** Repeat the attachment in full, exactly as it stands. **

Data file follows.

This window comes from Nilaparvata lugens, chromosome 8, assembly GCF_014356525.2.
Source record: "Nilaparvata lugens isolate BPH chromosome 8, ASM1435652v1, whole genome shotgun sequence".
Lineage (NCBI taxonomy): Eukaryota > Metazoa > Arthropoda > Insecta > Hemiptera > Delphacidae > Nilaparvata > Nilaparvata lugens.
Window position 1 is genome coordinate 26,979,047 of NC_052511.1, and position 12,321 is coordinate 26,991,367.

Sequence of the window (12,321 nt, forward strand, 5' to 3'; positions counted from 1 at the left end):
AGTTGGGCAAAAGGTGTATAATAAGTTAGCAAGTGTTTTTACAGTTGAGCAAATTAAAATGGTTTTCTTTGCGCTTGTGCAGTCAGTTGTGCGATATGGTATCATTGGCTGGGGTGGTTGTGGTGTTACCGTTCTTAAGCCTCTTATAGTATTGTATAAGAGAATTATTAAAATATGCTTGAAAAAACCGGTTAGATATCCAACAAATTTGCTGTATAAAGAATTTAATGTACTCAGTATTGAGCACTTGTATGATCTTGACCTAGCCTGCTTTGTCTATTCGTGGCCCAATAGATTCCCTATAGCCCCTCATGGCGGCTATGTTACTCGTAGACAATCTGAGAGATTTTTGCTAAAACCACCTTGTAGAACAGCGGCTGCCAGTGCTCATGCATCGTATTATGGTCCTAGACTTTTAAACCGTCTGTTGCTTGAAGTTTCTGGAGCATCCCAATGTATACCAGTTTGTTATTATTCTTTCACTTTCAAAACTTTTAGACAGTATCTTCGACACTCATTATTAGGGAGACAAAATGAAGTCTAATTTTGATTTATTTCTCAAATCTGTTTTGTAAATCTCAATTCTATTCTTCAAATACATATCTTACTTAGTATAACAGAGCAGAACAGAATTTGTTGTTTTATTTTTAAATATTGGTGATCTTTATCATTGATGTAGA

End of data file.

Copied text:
This window comes from Nilaparvata lugens, chromosome 8, assembly GCF_014356525.2.
Source record: "Nilaparvata lugens isolate BPH chromosome 8, ASM1435652v1, whole genome shotgun sequence".
Lineage (NCBI taxonomy): Eukaryota > Metazoa > Arthropoda > Insecta > Hemiptera > Delphacidae > Nilaparvata > Nilaparvata lugens.
Window position 1 is genome coordinate 26,979,047 of NC_052511.1, and position 12,321 is coordinate 26,991,367.

Sequence of the window (12,321 nt, forward strand, 5' to 3'; positions counted from 1 at the left end):
AGTTGGGCAAAAGGTGTATAATAAGTTAGCAAGTGTTTTTACAGTTGAGCAAATTAAAATGGTTTTCTTTGCGCTTGTGCAGTCAGTTGTGCGATATGGTATCATTGGCTGGGGTGGTTGTGGTGTTACCGTTCTTAAGCCTCTTATAGTATTGTATAAGAGAATTATTAAAATATGCTTGAAAAAACCGGTTAGATATCCAACAAATTTGCTGTATAAAGAATTTAATGTACTCAGTATTGAGCACTTGTATGATCTTGACCTAGCCTGCTTTGTCTATTCGTGGCCCAATAGATTCCCTATAGCCCCTCATGGCGGCTATGTTACTCGTAGACAATCTGAGAGATTTTTGCTAAAACCACCTTGTAGAACAGCGGCTGCCAGTGCTCATGCATCGTATTATGGTCCTAGACTTTTAAACCGTCTGTTGCTTGAAGTTTCTGGAGCATCCCAATGTATACCAGTTTGTTATTATTCTTTCACTTTCAAAACTTTTAGACAGTATCTTCGACACTCATTATTAGGGAGACAAAATGAAGTCTAATTTTGATTTATTTCTCAAATCTGTTTTGTAAATCTCAATTCTATTCTTCAAATACATATCTTACTTAGTATAACAGAGCAGAACAGAATTTGTTGTTTTATTTTTAAATATTGGTGATCTTTATCATTGATGTAGA